|Ready to ride. Photo courtesy of Spin
In September, dockless bikeshare arrived in Washington, D.C., the city that had already proved that a bikeshare station system can work in North America. Suddenly, in addition to the red Capital Bikeshare (CaBi) bikes, there were the yellow ofo bikes, orange Spin bikes, silver and orange Mobikes, bright green and yellow LimeBikes, and red Jump! ebikes. Gear Prudence compared the new D.C. bikeshare options to a bag of Skittles.
These new bikes are so-called “smart bikes” that are unlocked using each company’s apps. The different brands provide options from single-speeds and 3-speeds to ebikes. The Washington Post test rode four of the bikes and provided its first impressions here.
An initial issue with dockless in D.C. was where to park them. They were found inside Metro stations, CaBi docks, blocking sidewalks. David Alpert suggested that the best place to park them was between tree boxes between the street and sidewalk. We’ll see if a parking etiquette takes hold.
The big picture question for D.C. and other cities, however, is whether dockless bikeshare is here to stay. Is this really a thing? To investigate, we sent some questions to Spin. They were gracious enough to provide some answers.
Howdid Spin get started?
Spinis the first company to debut the stationless bikeshare concept inAmerica. Dockless bikeshare did not exist in the U.S. prior to 2017so it was important to build relationships and educate localgovernment on the benefits first. For example, since there was nopre-existing regulations/permits for dockless, Spin worked with theSDOT’S Kyle Rowe (who they recently brought on to their teaminternally) to create a landmark permit to allow this innovation tobenefit both the government and its citizens.
Whathas your experience been like with the DC launch? How does it comparewith what you’ve seen in other cities where you operate?
Weknew D.C. would be a perfect fit for dockless bike-share. WashingtonD.C. is consistently ranked among the top biking cities in thecountry, has a track record of forward thinking transportationpolicies, and is a city that teaches all students how to ride a bike.As a city, Washington D.C. has ambitious climate change goals whichare in favor of alternative modes of transportation.
Thebig question I keep hearing about dockless is “aren’t thesebikes going to be stolen or damaged?” How do you respond to thisquestion?
Unlikeother bikeshare companies, Spin has a dedicated staff on the groundin every city in which we operate to ensure that bikes areconveniently and legally placed.Spinwill dispatch a ground operations member within 1 hour between thehours of 9am-7pm to deal with bikes reported as obstructingpublic right of way, with after-hours requests managed the followingmorning. Spin users and the general public can also report bikes 24/7via the website or the app. Thanks to our GPS tracking technology, wecan anticipate and prevent bikes from piling up.
We’veseen pictures on twitter of damagedbikes.How common is this and how do you deal with this?
Mostpeople are treating our bikes responsibly and with respect. Whilethere are certainly instances of irresponsible use, it’s up to usto be proactive about addressing those issues, through our ground opsteam and through community engagement.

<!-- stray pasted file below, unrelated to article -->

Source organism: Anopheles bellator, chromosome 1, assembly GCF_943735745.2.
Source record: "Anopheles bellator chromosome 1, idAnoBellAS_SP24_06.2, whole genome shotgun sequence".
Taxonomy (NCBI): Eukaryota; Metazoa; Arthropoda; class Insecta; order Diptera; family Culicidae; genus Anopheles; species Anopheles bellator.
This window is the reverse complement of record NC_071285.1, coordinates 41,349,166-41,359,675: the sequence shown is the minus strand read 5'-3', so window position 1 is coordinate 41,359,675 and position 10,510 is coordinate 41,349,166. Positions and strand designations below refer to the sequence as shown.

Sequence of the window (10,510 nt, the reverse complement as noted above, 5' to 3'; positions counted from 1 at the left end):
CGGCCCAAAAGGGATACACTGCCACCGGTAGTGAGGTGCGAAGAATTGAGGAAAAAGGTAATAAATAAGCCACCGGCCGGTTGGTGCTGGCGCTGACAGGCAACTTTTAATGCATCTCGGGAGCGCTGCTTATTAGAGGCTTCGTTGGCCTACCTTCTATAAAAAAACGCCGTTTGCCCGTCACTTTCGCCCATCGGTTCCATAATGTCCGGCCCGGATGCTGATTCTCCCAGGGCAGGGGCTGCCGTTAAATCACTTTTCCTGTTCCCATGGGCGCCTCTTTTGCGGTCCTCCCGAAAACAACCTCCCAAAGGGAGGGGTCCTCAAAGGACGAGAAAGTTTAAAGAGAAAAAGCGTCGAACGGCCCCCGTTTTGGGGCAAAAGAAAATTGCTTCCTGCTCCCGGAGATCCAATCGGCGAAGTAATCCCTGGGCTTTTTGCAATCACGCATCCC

TheSpin bikes that I’ve seen are single speeds, have a front basket, anda chainguard. Is that standard for all of your bikes?
Thebikes are all mostly identical. We tweak them as needed for eachlandscape. For example, we have a customized bike created just forSeattle to be able to handle that particular terrain. But generally,those features are standard.
[editor note: Subsequent to this interview, Spin replaced its single speeds with 3-speeds]
Dothey all have headlights and taillights?
Howdo you make a bike “weather proof”?
Spinchanges the bikes based on terrain so when the winter comes therewill likely be an update.
Yourblog mentions “rogue” bikeshare operators. What has yourexperience been with other dockless companies? Has the competitionbeen fair? Is there a market for multiple dockless companies likewe’re seeing in DC?
Byrogue bikeshare operators, we mean competitorsthat enter cities without permission. Spin is dedicated to workingclosely with cities to establish clear procedures for permitting anda pathway to success that benefits both cities and riders.Essentially we want to complement existing systems in each cityversus focus on beating out competitors.
Whenyou come into a city like DC, how do you measure success?
Wehave been deliberate about rolling out and learning from communityfeedback, especially in terms of placement. One ways we track successis getting data on the number of rides per bike per day. So far,ridership has been incredible.
Willbikeshare spread from cities to less dense towns and suburbs, or isdensity the key?
Weare currently launching in cities, however, we are extending ourfocus to other communities and regions as well. Oneof our values is equitable transportation, so providing affordablebikes to all underserved communities. Wehave recently launched on select college campuses located in morerural areas to bring bikeshare to new areas. Spin’s technologyallows for bluetooth connection to unlock and ride the bikes whencellular storage and data are limited, so there’s definitelyopportunity to bring the bikes beyond city streets.
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